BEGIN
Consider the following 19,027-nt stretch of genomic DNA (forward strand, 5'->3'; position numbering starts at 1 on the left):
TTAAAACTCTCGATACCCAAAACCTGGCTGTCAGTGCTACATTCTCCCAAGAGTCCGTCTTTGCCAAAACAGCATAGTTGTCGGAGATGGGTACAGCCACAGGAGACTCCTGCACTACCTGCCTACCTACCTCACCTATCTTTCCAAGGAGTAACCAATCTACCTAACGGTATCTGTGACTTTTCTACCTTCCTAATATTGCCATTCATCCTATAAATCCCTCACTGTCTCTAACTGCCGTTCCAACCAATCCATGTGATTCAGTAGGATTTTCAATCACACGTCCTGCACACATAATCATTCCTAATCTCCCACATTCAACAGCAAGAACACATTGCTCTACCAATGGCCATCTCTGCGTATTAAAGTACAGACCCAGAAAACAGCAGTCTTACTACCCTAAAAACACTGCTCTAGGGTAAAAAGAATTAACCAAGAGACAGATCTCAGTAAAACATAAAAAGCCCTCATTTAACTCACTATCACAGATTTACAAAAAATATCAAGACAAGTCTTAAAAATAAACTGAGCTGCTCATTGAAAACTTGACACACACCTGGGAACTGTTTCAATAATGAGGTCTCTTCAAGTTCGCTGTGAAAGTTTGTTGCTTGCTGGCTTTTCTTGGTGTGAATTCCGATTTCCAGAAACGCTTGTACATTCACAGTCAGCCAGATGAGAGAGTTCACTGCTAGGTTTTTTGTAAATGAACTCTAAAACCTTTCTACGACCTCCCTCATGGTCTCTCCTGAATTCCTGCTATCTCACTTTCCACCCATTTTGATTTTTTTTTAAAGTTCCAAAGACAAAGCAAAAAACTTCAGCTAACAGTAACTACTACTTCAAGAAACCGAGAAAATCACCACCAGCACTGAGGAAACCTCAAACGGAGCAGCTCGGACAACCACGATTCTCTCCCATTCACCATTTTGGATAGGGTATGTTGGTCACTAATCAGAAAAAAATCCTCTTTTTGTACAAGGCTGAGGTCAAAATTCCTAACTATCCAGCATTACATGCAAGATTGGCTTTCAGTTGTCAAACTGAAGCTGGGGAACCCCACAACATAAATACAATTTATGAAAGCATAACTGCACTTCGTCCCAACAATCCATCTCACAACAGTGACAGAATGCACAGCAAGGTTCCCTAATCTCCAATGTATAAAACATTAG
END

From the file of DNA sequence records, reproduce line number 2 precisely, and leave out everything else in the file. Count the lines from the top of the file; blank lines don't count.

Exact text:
TTAAAACTCTCGATACCCAAAACCTGGCTGTCAGTGCTACATTCTCCCAAGAGTCCGTCTTTGCCAAAACAGCATAGTTGTCGGAGATGGGTACAGCCACAGGAGACTCCTGCACTACCTGCCTACCTACCTCACCTATCTTTCCAAGGAGTAACCAATCTACCTAACGGTATCTGTGACTTTTCTACCTTCCTAATATTGCCATTCATCCTATAAATCCCTCACTGTCTCTAACTGCCGTTCCAACCAATCCATGTGATTCAGTAGGATTTTCAATCACACGTCCTGCACACATAATCATTCCTAATCTCCCACATTCAACAGCAAGAACACATTGCTCTACCAATGGCCATCTCTGCGTATTAAAGTACAGACCCAGAAAACAGCAGTCTTACTACCCTAAAAACACTGCTCTAGGGTAAAAAGAATTAACCAAGAGACAGATCTCAGTAAAACATAAAAAGCCCTCATTTAACTCACTATCACAGATTTACAAAAAATATCAAGACAAGTCTTAAAAATAAACTGAGCTGCTCATTGAAAACTTGACACACACCTGGGAACTGTTTCAATAATGAGGTCTCTTCAAGTTCGCTGTGAAAGTTTGTTGCTTGCTGGCTTTTCTTGGTGTGAATTCCGATTTCCAGAAACGCTTGTACATTCACAGTCAGCCAGATGAGAGAGTTCACTGCTAGGTTTTTTGTAAATGAACTCTAAAACCTTTCTACGACCTCCCTCATGGTCTCTCCTGAATTCCTGCTATCTCACTTTCCACCCATTTTGATTTTTTTTTAAAGTTCCAAAGACAAAGCAAAAAACTTCAGCTAACAGTAACTACTACTTCAAGAAACCGAGAAAATCACCACCAGCACTGAGGAAACCTCAAACGGAGCAGCTCGGACAACCACGATTCTCTCCCATTCACCATTTTGGATAGGGTATGTTGGTCACTAATCAGAAAAAAATCCTCTTTTTGTACAAGGCTGAGGTCAAAATTCCTAACTATCCAGCATTACATGCAAGATTGGCTTTCAGTTGTCAAACTGAAGCTGGGGAACCCCACAACATAAATACAATTTATGAAAGCATAACTGCACTTCGTCCCAACAATCCATCTCACAACAGTGACAGAATGCACAGCAAGGTTCCCTAATCTCCAATGTATAAAACATTAG